ALTHOUGH bitterly disappointed that he had something to crow about on Saturday, I was grateful to Arsene Wenger for bringing up the state of the economy.

I’ve hardly heard a mention of the nation’s finances from anyone else attached to the Premier League where megawealthy footballers give the distinct impression of being immune from the recession that is hitting everyone else hard.

So what prompted Wenger to raise the matter now?

Empty seats at the Emirates where the gate dropped below 60,000 for the first time this season.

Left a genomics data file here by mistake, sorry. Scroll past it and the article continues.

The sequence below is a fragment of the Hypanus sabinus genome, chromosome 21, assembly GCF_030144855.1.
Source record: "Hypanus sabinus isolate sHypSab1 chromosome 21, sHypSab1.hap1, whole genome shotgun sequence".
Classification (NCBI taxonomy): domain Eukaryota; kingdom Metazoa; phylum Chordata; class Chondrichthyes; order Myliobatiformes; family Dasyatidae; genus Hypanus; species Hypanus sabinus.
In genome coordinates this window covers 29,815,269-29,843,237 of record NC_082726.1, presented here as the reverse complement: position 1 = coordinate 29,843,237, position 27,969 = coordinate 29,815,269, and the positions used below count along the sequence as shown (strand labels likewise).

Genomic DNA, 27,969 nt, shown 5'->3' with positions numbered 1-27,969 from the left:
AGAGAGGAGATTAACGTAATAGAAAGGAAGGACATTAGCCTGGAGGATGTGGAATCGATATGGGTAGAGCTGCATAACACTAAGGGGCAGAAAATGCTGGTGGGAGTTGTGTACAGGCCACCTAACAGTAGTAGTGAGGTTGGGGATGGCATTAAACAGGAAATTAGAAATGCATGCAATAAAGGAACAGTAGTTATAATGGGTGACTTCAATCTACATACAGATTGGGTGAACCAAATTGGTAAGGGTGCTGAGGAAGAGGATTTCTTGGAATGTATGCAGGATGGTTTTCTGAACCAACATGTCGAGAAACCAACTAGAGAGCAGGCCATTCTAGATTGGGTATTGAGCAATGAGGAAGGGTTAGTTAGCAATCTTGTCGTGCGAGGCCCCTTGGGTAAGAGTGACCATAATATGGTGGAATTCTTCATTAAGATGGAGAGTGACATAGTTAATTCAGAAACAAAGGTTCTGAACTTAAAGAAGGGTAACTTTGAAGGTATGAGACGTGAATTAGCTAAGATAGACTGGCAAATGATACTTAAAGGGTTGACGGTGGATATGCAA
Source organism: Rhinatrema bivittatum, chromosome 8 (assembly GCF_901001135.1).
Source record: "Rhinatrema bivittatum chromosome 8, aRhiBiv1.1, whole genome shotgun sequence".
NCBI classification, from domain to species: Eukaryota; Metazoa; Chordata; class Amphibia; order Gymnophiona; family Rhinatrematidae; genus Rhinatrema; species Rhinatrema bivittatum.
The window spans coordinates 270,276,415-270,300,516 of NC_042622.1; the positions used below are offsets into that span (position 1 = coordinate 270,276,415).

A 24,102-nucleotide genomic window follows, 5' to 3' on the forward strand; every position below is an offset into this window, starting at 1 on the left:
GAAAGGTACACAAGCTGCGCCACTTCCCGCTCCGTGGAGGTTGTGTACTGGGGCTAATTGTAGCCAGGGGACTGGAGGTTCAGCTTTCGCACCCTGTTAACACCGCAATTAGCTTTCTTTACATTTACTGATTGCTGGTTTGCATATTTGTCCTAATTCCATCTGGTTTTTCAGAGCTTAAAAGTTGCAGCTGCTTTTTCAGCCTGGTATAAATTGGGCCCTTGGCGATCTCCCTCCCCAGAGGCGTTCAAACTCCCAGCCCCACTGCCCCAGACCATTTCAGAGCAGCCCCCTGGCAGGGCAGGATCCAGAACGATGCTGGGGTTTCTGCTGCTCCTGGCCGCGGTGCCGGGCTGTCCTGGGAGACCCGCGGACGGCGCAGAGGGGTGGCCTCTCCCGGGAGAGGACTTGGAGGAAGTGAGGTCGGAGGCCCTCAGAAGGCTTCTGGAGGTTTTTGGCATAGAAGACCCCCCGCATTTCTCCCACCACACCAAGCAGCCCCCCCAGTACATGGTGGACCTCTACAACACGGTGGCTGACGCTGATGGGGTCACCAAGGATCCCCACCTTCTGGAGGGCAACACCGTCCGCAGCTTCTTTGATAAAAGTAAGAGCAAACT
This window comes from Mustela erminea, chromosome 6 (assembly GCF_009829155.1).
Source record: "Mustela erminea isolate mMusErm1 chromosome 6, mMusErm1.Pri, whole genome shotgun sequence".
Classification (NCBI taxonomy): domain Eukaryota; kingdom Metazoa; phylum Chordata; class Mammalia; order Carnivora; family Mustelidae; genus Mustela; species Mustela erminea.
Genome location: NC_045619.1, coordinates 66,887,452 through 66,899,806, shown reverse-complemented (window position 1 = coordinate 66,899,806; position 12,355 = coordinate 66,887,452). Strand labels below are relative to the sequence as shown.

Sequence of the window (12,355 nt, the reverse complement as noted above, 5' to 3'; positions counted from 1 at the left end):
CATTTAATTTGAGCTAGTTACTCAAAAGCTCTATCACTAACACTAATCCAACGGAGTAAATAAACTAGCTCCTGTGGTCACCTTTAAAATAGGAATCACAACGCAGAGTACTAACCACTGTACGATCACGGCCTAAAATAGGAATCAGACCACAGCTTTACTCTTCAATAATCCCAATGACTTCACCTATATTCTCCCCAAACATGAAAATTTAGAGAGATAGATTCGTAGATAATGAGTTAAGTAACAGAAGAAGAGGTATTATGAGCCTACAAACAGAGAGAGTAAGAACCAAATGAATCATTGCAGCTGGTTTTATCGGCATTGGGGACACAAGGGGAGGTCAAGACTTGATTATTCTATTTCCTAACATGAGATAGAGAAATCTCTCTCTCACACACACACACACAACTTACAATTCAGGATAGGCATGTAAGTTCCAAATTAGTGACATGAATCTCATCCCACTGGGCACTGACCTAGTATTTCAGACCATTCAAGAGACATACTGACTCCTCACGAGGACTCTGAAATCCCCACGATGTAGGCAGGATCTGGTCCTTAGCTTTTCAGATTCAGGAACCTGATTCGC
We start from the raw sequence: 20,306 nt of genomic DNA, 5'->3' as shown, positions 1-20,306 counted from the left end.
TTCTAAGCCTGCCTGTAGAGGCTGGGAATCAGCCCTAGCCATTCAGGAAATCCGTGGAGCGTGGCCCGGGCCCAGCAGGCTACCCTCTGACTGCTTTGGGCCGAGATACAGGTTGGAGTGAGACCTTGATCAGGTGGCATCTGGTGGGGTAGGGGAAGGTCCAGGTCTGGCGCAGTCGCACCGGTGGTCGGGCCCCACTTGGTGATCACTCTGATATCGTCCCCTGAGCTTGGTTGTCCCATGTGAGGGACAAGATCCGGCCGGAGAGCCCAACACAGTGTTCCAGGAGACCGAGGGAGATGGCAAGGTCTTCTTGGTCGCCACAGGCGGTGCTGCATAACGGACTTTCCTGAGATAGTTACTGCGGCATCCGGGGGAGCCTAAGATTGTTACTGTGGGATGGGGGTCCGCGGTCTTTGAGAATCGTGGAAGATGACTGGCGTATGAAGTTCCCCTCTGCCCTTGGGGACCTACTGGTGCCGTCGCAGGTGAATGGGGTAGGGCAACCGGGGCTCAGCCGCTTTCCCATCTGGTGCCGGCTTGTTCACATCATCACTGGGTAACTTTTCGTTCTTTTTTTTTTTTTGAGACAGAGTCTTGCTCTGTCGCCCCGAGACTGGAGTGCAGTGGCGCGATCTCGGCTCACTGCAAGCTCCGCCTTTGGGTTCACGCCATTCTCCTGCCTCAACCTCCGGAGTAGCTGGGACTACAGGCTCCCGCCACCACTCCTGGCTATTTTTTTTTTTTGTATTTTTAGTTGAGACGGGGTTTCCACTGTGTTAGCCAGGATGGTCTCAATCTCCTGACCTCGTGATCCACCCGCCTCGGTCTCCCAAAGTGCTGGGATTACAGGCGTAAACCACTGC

That might have been a reflection on Arsenal’s uncomfortable start that has seen Wenger under pressure for the first time in his 15-year tenure. But the Frenchman reckoned it was also a consequence of the country heading towards a “huge financial crisis”.

“You can look at all the clubs in England and the Premier League and they are selling fewer tickets,”

he acknowledged.

Players will always take out of the game whatever they can – such is the nature of the beast – but maybe now that things have started to bite, clubs will be forced to look at the bigger picture and understand the support they have relied on in the past can no longer be taken for granted.

And they might start by spending less on the contracts of moderately talented players who are paid salaries out of all proportion to what they are worth.

As the politicians keep telling us, we are all in this together.

Some, I am afraid, are in it more than others.